I purchased my first business at age 22 (1969) and I can certainly attest that what I needed to know I didn't learn in business school.  It took me years to "figure" things out and 40+ years later I'm still learning.  I do recall the struggles and chaos that came with owing that first business and it certainly would have been much easier if I had acquired some prior knowledge through academia.  But, then I wonder if I would have learned the "nuts and bolts" of running a business from a professor that has never owned or managed a business.  Many professors  have never walked the talk.

Although I didn't notice any social barriers because I was female, I was astonished to read the studies that women face. As well it was interesting to read about economic parity, especially around pay equity. Fortunately, due to many laws and wider acceptance of women in management positions the upcoming generations will not have to face these obstacles.

"The Next Generation of Women Leaders" is not just about understanding the past, but

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it also gives information on how to position oneself to lead, as well as how to succeed on and off the job, networking, negotiating, maneuvering through the office politics, and successfully attaining goals. Intended to give better understanding to generation X and Y on how to position oneself in the business society, I found the information in this book very useful for my generation (baby boomer) as well.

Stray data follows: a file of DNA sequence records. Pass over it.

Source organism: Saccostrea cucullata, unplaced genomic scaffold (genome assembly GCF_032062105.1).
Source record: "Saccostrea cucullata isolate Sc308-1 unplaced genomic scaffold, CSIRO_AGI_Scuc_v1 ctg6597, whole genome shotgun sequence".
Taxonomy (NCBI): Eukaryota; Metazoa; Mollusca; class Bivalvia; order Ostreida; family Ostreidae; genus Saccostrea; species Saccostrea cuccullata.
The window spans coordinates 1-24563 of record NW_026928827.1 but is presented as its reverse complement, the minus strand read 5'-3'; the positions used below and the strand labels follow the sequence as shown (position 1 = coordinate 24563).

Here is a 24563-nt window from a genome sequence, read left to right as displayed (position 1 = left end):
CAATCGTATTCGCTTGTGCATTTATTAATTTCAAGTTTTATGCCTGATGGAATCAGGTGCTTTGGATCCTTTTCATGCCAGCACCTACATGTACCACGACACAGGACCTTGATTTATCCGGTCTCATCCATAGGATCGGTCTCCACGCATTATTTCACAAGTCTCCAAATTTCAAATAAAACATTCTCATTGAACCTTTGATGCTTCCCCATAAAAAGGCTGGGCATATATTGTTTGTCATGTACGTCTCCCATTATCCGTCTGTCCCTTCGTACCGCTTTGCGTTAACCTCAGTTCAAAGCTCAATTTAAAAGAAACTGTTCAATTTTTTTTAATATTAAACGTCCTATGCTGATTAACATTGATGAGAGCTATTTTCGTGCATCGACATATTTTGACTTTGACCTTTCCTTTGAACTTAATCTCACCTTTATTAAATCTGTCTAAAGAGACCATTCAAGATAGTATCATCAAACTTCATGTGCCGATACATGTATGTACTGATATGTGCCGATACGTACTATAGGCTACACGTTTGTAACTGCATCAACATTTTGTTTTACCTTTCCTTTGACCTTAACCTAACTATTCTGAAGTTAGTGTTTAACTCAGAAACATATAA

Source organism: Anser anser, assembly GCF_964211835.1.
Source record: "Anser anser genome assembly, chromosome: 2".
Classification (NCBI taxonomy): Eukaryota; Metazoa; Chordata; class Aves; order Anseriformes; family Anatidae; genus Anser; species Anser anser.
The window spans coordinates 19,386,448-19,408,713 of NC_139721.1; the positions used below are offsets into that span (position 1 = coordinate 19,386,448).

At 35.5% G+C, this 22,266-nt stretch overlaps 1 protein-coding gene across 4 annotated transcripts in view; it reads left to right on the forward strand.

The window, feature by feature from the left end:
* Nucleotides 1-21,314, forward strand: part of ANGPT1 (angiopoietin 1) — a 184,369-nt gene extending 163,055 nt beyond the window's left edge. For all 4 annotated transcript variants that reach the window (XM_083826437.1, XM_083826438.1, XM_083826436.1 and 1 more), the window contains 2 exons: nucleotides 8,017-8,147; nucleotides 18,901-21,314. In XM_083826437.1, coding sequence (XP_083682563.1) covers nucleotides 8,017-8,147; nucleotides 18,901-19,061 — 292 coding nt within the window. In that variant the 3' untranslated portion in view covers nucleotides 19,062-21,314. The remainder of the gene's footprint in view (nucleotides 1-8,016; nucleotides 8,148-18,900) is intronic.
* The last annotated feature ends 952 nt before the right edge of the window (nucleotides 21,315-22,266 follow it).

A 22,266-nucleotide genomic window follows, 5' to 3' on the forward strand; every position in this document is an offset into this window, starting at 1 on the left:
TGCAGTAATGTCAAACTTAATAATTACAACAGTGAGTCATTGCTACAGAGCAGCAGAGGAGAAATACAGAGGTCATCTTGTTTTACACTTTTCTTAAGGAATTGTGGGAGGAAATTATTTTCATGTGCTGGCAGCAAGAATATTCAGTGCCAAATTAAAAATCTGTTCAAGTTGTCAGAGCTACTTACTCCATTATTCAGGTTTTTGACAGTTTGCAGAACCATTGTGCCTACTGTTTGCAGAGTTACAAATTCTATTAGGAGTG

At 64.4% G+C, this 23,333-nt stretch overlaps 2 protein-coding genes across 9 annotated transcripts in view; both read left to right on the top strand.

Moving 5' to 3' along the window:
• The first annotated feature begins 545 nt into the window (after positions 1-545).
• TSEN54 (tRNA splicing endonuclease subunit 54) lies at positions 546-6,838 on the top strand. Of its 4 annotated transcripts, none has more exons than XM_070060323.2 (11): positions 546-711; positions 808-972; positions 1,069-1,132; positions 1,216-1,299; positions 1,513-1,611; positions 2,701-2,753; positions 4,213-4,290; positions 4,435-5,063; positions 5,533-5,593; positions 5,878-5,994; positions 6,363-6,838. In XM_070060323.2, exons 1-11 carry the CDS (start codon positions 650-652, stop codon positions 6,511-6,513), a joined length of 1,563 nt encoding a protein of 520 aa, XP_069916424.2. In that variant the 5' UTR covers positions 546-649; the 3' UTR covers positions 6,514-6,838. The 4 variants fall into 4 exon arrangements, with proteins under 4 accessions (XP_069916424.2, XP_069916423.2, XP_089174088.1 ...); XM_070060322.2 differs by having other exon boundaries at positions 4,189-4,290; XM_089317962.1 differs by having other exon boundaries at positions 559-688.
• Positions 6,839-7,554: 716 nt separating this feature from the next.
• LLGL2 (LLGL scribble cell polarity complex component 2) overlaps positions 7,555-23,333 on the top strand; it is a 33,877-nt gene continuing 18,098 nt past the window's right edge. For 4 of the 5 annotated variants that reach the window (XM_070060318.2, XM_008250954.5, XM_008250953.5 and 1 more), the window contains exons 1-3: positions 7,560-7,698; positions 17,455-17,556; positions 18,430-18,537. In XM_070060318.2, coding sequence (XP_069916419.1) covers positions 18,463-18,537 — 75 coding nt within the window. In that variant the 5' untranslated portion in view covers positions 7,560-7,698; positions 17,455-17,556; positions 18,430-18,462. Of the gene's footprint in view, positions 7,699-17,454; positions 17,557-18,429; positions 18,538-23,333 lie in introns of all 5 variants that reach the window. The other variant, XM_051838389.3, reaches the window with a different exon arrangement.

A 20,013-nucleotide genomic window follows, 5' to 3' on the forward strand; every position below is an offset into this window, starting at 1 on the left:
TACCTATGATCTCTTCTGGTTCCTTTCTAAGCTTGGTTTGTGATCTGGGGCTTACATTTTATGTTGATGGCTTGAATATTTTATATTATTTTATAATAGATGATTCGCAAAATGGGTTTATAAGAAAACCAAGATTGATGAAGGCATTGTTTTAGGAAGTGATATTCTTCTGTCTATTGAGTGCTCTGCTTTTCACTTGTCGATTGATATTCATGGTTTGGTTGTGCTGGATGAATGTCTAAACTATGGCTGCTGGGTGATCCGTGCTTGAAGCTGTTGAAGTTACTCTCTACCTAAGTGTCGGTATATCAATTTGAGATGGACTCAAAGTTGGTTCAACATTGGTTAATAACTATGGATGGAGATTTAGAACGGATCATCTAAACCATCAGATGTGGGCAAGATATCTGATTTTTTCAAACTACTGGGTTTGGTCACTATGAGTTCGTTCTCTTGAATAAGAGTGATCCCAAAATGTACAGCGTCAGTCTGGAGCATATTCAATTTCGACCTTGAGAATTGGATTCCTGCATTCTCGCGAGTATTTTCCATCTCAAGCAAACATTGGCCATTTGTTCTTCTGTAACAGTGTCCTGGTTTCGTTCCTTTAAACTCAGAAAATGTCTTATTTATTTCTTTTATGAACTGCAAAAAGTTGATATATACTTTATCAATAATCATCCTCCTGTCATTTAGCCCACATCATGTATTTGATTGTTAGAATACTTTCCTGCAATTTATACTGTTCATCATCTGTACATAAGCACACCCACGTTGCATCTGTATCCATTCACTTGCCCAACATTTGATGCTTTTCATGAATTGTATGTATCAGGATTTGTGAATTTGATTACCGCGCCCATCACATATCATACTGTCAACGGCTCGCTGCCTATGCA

I commend Selena Rezvani on bringing to the forefront such important information.  Her understanding of being a female in the business community shows through her knowledge and experience.  The interviews she conducted with high-positioned female executives present hope to future generations.  She also establishes, that yes, as women, we can hold high executive positions and still serve well in roles of wives, partners, friends, and mothers.

I highly recommend this book to any young woman entering a career or has aspirations of becoming a leader. I also believe this book should be a "must read" in all business curriculum, not only for females but males as well.